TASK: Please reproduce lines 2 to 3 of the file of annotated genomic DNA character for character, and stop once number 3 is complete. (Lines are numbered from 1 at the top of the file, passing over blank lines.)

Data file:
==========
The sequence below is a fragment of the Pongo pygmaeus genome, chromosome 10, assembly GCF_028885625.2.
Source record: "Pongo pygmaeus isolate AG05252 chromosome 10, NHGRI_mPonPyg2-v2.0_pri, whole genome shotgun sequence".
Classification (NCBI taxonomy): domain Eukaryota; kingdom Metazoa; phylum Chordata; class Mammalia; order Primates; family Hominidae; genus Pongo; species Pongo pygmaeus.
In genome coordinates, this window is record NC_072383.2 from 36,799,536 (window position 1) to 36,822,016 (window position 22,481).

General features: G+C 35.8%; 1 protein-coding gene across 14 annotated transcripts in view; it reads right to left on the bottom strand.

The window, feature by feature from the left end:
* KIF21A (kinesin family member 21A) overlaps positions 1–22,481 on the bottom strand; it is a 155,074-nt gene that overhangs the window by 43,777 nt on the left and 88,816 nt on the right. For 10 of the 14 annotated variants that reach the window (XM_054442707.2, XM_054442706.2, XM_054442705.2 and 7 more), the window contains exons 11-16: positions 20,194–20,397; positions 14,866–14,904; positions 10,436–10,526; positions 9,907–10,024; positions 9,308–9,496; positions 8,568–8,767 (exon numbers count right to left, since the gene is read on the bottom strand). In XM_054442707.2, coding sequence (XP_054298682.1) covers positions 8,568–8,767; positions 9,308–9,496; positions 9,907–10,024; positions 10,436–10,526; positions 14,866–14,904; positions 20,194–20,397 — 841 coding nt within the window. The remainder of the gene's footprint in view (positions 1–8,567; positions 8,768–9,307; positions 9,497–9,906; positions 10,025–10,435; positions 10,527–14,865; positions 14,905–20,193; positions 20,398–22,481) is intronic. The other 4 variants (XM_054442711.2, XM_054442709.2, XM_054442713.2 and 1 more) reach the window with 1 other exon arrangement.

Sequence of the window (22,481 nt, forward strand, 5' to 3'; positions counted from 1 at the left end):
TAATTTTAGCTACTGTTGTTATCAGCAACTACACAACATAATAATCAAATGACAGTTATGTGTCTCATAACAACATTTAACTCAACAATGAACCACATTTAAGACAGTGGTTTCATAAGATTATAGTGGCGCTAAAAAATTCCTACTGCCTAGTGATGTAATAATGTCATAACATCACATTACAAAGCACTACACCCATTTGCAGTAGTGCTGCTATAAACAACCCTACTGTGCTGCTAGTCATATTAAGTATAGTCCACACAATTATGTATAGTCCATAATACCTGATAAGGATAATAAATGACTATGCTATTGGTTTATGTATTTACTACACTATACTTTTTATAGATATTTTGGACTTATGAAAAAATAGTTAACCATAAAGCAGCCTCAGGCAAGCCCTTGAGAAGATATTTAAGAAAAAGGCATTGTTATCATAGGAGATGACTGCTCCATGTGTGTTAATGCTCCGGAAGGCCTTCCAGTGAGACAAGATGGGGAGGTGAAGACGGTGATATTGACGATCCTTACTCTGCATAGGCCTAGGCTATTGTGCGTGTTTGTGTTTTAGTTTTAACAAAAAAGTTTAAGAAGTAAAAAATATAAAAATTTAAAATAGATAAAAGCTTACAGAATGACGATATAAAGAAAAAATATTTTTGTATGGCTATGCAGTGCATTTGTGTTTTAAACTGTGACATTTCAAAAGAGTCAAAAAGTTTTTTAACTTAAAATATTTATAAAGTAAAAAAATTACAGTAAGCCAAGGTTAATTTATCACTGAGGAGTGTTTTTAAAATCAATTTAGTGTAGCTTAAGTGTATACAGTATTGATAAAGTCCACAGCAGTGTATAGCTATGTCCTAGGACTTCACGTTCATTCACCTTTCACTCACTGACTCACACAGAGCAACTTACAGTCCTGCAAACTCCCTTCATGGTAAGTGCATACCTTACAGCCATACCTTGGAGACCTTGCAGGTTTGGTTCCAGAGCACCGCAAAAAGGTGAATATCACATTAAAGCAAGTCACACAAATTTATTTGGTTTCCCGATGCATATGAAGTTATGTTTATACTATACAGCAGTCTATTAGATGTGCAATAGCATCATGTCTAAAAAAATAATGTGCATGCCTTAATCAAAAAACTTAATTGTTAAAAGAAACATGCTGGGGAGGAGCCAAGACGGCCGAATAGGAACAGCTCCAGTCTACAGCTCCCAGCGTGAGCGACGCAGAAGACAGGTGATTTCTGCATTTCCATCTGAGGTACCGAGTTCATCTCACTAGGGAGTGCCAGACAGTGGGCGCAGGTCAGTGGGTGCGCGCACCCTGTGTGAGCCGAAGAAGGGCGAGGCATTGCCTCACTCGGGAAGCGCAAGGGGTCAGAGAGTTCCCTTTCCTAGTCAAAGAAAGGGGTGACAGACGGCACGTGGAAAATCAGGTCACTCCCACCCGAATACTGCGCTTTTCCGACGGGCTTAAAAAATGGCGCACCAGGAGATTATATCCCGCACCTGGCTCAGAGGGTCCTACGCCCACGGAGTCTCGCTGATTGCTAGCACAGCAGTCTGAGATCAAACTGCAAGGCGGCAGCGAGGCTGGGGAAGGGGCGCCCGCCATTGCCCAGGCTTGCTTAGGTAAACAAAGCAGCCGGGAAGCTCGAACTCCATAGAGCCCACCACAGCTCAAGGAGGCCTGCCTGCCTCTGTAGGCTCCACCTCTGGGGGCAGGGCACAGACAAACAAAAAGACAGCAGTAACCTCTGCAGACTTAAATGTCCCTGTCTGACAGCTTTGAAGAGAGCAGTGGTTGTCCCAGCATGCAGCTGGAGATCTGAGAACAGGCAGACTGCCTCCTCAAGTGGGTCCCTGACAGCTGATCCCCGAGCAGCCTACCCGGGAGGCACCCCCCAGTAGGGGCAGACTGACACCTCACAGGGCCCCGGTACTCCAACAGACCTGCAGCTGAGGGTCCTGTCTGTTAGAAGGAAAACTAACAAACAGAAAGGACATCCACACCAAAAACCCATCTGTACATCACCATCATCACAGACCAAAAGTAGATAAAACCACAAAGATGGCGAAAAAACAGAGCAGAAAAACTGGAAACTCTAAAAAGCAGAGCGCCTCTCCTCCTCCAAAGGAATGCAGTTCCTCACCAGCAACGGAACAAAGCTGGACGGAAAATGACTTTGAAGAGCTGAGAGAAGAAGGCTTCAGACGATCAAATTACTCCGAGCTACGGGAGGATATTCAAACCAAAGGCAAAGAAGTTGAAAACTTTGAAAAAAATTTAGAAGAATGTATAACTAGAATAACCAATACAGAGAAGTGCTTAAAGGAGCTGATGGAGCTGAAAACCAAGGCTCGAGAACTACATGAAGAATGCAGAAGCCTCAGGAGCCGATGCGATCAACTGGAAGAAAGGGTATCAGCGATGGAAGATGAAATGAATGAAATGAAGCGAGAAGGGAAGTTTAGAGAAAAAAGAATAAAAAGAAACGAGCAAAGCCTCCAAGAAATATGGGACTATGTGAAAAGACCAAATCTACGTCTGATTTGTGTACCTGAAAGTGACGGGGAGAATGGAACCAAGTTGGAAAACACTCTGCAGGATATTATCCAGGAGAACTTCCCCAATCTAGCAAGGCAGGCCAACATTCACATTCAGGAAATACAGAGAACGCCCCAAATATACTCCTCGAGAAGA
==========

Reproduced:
Source record: "Pongo pygmaeus isolate AG05252 chromosome 10, NHGRI_mPonPyg2-v2.0_pri, whole genome shotgun sequence".
Classification (NCBI taxonomy): domain Eukaryota; kingdom Metazoa; phylum Chordata; class Mammalia; order Primates; family Hominidae; genus Pongo; species Pongo pygmaeus.